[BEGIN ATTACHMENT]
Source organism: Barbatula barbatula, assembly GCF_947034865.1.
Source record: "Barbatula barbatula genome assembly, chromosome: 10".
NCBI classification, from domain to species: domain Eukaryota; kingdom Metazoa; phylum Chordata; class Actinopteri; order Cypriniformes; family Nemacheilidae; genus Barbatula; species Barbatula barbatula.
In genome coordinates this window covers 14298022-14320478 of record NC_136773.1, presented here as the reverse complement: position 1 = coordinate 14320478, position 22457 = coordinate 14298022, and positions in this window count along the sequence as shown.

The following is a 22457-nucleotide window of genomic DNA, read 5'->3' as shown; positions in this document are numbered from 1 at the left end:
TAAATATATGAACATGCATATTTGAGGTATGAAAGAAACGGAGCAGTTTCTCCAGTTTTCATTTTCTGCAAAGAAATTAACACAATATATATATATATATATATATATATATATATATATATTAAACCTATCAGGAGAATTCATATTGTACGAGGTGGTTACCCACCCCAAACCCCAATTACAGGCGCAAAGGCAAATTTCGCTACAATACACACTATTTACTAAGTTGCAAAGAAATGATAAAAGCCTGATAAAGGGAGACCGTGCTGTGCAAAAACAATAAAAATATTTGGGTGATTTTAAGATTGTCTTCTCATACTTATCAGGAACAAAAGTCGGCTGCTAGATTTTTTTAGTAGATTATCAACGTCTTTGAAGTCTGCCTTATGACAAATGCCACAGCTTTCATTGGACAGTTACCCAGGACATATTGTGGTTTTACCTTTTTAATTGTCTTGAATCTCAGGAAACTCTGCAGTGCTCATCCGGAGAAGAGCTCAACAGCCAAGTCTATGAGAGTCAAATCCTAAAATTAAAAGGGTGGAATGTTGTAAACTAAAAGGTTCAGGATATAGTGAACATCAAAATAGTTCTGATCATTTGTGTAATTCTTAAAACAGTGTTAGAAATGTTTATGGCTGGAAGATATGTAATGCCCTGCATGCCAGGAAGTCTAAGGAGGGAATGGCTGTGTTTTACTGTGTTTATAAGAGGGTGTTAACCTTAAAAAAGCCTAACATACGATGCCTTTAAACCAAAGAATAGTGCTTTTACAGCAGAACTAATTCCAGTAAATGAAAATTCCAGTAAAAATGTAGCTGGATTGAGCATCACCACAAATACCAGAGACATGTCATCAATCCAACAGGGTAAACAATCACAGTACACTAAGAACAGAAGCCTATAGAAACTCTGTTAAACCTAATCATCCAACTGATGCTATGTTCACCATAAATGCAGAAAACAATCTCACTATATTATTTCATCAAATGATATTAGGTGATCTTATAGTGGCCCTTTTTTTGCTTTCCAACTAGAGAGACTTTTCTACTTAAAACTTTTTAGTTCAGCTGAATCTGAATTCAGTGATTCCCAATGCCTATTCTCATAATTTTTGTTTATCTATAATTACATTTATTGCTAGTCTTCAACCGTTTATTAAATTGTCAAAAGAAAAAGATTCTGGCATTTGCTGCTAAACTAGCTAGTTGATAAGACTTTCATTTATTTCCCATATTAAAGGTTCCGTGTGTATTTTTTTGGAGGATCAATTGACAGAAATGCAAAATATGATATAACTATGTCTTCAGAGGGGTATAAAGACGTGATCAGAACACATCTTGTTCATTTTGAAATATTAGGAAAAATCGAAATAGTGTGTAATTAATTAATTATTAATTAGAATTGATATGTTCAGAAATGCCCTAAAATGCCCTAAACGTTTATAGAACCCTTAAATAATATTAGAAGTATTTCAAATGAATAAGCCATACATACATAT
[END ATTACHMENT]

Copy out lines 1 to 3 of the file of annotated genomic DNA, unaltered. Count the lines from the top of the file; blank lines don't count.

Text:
Source organism: Barbatula barbatula, assembly GCF_947034865.1.
Source record: "Barbatula barbatula genome assembly, chromosome: 10".
NCBI classification, from domain to species: domain Eukaryota; kingdom Metazoa; phylum Chordata; class Actinopteri; order Cypriniformes; family Nemacheilidae; genus Barbatula; species Barbatula barbatula.